Detail of same. I like making the seeding stitch. Julia Caprara and Ilze Aviks have done wonderful pieces with just that one stitch. I challenge myself to stick to one or two things to focus on

Carob tree, started from seed. I am a maniac seed saver and seed starter…it will be 80 years approx before this babe grows a carob pod or locust bean which the fruit of the plant that John the Baptist and the Prodigal Son ate…it reminds to be patient while waiting for the fruit of my labours…Another of my embroidered paintings is on the wall behind the Carob.

 

The fig tree is finally sprouting. The textile on the wall behind it is by Lorraine Roy, Canadian fibre artist. She often uses trees and leaves as motifs in her work. She cuts up bits of fabric and traps them behind tulle to create a textured surface into which she then stitches.

Below are seedlings of Polygonum tinctorium, Japanese Indigo. I grew the plant from seed in pots last summer but was too busy to make the blue dye when the time was right. So I let them grow on and brought them inside, cutting them back a few weeks ago. They have self seeded in the pot!

 

These are pet Eucalyptus globulus with a few Silver Wattle (seeds from Richter's).

Slow growing for sure – these plants are almost a year old. Think I wIll get prints from them any time soon?

 
Hitchhikers…I dug up some red geraniums to bring inside and along with them came hyacinth, Star of Bethlehem and …????Looks like an Easter lily but it is very tall…

The geranium (pelargonium) gave no print at all hardly when I tried it on paper.

Back to the Lost Post!

 

Wendy

Black Walnut markings

Black Walnut (Juglans nigra) dye report.

First up is the info about the best walnuts for dye or ink. They are the green ones as they fall from the trees (here in Ottawa, that means October). This Fall, my three-year old grandson, Dylan, was my foraging companion. We took a nice collecting walk in a nearby walnut grove and gathered both green and black decomposing nuts.

We collected them “eco” style: picking them from under the trees, and not too many, for the critters need their winter supply. It was charmingly “eco” to get down as close to the ground as a three-year old, to examine and discuss every plant, every bug, every lichen-bearing stick; to take over an hour to collect one bag of walnuts, to choose more black squishy ones than hard green ones because the black ones squirted out icky sludgey goo on Nana…

By January, all the walnuts were black and frozen in our unheated storage. No more green ones that give the most colour. Well. We work with what is at hand, thus respecting another principle of an “eco” approach to natural dyeing. Four walnuts fit in my electric dye pot, a small ceramic slow cooker of one litre capacity. To get the most colour out of the black nuts, I thought I should make several dye extractions. In the end, four extractions were possible before the walnuts became sludge …or Nana's Squirting Goo…

For the first extraction, the walnuts were covered with water and simmered at 180 degrees for several hours, at least six, or until the liquid had reduced to about a cup. (One paper bundle and one small silk bundle were dyed in the first extraction)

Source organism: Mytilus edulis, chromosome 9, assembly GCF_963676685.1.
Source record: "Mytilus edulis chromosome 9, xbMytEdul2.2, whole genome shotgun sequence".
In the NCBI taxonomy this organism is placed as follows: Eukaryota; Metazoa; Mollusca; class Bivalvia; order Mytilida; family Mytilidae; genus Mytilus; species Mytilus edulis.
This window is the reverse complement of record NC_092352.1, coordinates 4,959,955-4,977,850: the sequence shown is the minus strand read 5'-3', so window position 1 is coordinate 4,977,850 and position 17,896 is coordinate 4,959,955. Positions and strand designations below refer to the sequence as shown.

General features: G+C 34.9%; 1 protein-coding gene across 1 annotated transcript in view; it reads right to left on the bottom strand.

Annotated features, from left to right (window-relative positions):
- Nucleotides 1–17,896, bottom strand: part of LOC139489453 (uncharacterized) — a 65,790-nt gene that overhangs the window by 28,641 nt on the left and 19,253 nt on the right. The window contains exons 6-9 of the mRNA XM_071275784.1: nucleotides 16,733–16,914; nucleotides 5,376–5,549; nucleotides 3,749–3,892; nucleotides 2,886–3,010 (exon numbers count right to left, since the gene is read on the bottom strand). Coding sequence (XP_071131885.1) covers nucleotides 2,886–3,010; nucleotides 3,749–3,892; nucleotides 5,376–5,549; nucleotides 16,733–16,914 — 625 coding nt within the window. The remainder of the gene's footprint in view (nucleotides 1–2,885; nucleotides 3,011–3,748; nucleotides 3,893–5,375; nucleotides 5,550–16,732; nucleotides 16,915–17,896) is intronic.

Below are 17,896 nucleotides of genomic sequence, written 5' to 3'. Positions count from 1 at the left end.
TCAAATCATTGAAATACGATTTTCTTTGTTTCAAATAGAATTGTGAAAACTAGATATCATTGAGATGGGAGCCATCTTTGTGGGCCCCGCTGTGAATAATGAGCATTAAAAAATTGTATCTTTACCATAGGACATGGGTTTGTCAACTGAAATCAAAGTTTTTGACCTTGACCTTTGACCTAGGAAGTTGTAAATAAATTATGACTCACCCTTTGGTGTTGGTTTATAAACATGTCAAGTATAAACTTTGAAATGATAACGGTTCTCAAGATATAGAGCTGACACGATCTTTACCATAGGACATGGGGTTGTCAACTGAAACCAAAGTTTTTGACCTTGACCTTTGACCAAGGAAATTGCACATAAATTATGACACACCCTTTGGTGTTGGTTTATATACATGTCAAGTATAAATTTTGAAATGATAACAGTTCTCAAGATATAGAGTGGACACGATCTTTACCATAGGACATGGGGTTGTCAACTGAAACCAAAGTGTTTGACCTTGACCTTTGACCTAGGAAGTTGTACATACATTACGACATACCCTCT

The walnuts and liquid were then strained in cheesecloth, the dye saved, the four walnuts returned to the crock pot, covered with water, slow simmered for six more hours, then strained as above. The procedure was repeated once more, to make three times, I.O.W., until the walnuts disintegrated. The three litres of water reduced to just over three cups of black-brown dye. These three cups of dye were combined and strained once more. Then they were returned to the dye pot to cook down yet again until reduced to one cup of rich, thickish liquor, like balsamic vinegar:

So three litres of water, four squishy black Black walnuts and four reductions over a total of 24 hours in an electric crockpot..hmmm…I wonder how “eco” that is? At least the squirrels got the sludge.

So what to do with walnut dye?

The cheesecloth used for straining the walnut stew became…a rose by any other name:

Some watercolour paper first stamped with Oshiwa wood blocks and green acrylic paint:

…then washed over with the walnut reduction ( sort of a la Jamie Oliver):

 

…to this end: a typical antiquing look. The dye settled around thicker paint and created a drop-shadow effect, reversing the original white ground to green.

 

Some marks with walnut dye made with a paint brush, the dye painted on, dribbled on, splattered on, dripped on watercolour paper. The darkest marks come from a heavier application or a painting over of previous brush strokes:

 

 

Series below:

Marks made on wool in a 2011 walnut dye bath. Vintage wool panels were immersion dyed, bundled with Baby Blue eucalyptus, iron bits, acorns, corn cob, florist fern:

The euc printed acid yellow mostly but also patches of lime green and orange. Of course the deep browns are walnut dye.

Iron bits printed and so did the green florist fern:

I adore the walnut stripes:

A tad of orange from the euc and a clear green print from the fern. How well protein fibres print!

More stripeys in shades of walnut:

And a print from the dried Indian corn cob over which I had bundled this wool fragment:

Hope to make myself a garment from these panels of walnut and eucalyptus prints!

Last pic of walnut markings:

The brown dye seeped along the edges of the small accordion book above, and washed in over the Chokecherry leaves prints.

So far, I can use the straight dye liquid quite successfully as an ink, paint or liquid dye application.

But not yet sure about the right recipe for an ink thickened with gum tragacanth or gum arabic.

Wondering what would work for use with writing pens.

And what preservative might I need? Should I add alum?

Next post: Some local colour…